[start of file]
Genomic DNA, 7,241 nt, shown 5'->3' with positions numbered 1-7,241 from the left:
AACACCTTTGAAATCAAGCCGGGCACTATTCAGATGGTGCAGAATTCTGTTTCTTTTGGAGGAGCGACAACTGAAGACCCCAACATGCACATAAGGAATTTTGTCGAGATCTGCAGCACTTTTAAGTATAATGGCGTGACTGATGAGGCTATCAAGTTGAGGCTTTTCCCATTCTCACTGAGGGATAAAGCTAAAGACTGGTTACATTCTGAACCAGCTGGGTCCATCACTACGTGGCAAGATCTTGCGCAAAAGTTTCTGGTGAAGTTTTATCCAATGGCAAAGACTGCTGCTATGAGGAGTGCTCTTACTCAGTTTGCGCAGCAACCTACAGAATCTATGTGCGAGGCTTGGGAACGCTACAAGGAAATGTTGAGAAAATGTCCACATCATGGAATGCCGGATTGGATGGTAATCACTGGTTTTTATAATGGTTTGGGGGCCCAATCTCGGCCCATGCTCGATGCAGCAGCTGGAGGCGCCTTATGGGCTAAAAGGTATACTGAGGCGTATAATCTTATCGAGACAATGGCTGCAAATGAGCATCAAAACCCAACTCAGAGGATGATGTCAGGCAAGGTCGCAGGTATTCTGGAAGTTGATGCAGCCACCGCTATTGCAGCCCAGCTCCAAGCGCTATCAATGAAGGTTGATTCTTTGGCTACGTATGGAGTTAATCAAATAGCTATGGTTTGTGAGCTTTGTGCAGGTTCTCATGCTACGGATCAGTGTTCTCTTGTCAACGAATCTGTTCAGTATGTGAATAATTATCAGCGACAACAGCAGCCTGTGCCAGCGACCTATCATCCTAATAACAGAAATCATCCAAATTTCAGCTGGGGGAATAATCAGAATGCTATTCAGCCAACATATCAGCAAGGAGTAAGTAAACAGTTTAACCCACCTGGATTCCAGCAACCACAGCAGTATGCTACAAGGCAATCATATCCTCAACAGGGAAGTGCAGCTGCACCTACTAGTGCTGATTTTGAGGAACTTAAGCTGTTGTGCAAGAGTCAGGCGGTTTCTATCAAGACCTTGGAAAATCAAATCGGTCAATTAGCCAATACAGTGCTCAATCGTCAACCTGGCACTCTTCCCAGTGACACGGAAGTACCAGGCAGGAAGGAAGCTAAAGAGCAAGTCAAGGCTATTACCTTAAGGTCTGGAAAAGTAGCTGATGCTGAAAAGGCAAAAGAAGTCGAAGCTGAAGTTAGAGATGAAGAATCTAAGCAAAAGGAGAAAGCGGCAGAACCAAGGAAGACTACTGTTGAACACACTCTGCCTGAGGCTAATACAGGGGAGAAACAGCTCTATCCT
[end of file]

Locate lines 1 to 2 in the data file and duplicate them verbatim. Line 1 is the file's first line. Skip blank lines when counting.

Genomic DNA, 7,241 nt, shown 5'->3' with positions numbered 1-7,241 from the left:
AACACCTTTGAAATCAAGCCGGGCACTATTCAGATGGTGCAGAATTCTGTTTCTTTTGGAGGAGCGACAACTGAAGACCCCAACATGCACATAAGGAATTTTGTCGAGATCTGCAGCACTTTTAAGTATAATGGCGTGACTGATGAGGCTATCAAGTTGAGGCTTTTCCCATTCTCACTGAGGGATAAAGCTAAAGACTGGTTACATTCTGAACCAGCTGGGTCCATCACTACGTGGCAAGATCTTGCGCAAAAGTTTCTGGTGAAGTTTTATCCAATGGCAAAGACTGCTGCTATGAGGAGTGCTCTTACTCAGTTTGCGCAGCAACCTACAGAATCTATGTGCGAGGCTTGGGAACGCTACAAGGAAATGTTGAGAAAATGTCCACATCATGGAATGCCGGATTGGATGGTAATCACTGGTTTTTATAATGGTTTGGGGGCCCAATCTCGGCCCATGCTCGATGCAGCAGCTGGAGGCGCCTTATGGGCTAAAAGGTATACTGAGGCGTATAATCTTATCGAGACAATGGCTGCAAATGAGCATCAAAACCCAACTCAGAGGATGATGTCAGGCAAGGTCGCAGGTATTCTGGAAGTTGATGCAGCCACCGCTATTGCAGCCCAGCTCCAAGCGCTATCAATGAAGGTTGATTCTTTGGCTACGTATGGAGTTAATCAAATAGCTATGGTTTGTGAGCTTTGTGCAGGTTCTCATGCTACGGATCAGTGTTCTCTTGTCAACGAATCTGTTCAGTATGTGAATAATTATCAGCGACAACAGCAGCCTGTGCCAGCGACCTATCATCCTAATAACAGAAATCATCCAAATTTCAGCTGGGGGAATAATCAGAATGCTATTCAGCCAACATATCAGCAAGGAGTAAGTAAACAGTTTAACCCACCTGGATTCCAGCAACCACAGCAGTATGCTACAAGGCAATCATATCCTCAACAGGGAAGTGCAGCTGCACCTACTAGTGCTGATTTTGAGGAACTTAAGCTGTTGTGCAAGAGTCAGGCGGTTTCTATCAAGACCTTGGAAAATCAAATCGGTCAATTAGCCAATACAGTGCTCAATCGTCAACCTGGCACTCTTCCCAGTGACACGGAAGTACCAGGCAGGAAGGAAGCTAAAGAGCAAGTCAAGGCTATTACCTTAAGGTCTGGAAAAGTAGCTGATGCTGAAAAGGCAAAAGAAGTCGAAGCTGAAGTTAGAGATGAAGAATCTAAGCAAAAGGAGAAAGCGGCAGAACCAAGGAAGACTACTGTTGAACACACTCTGCCTGAGGCTAATACAGGGGAGAAACAGCTCTATCCT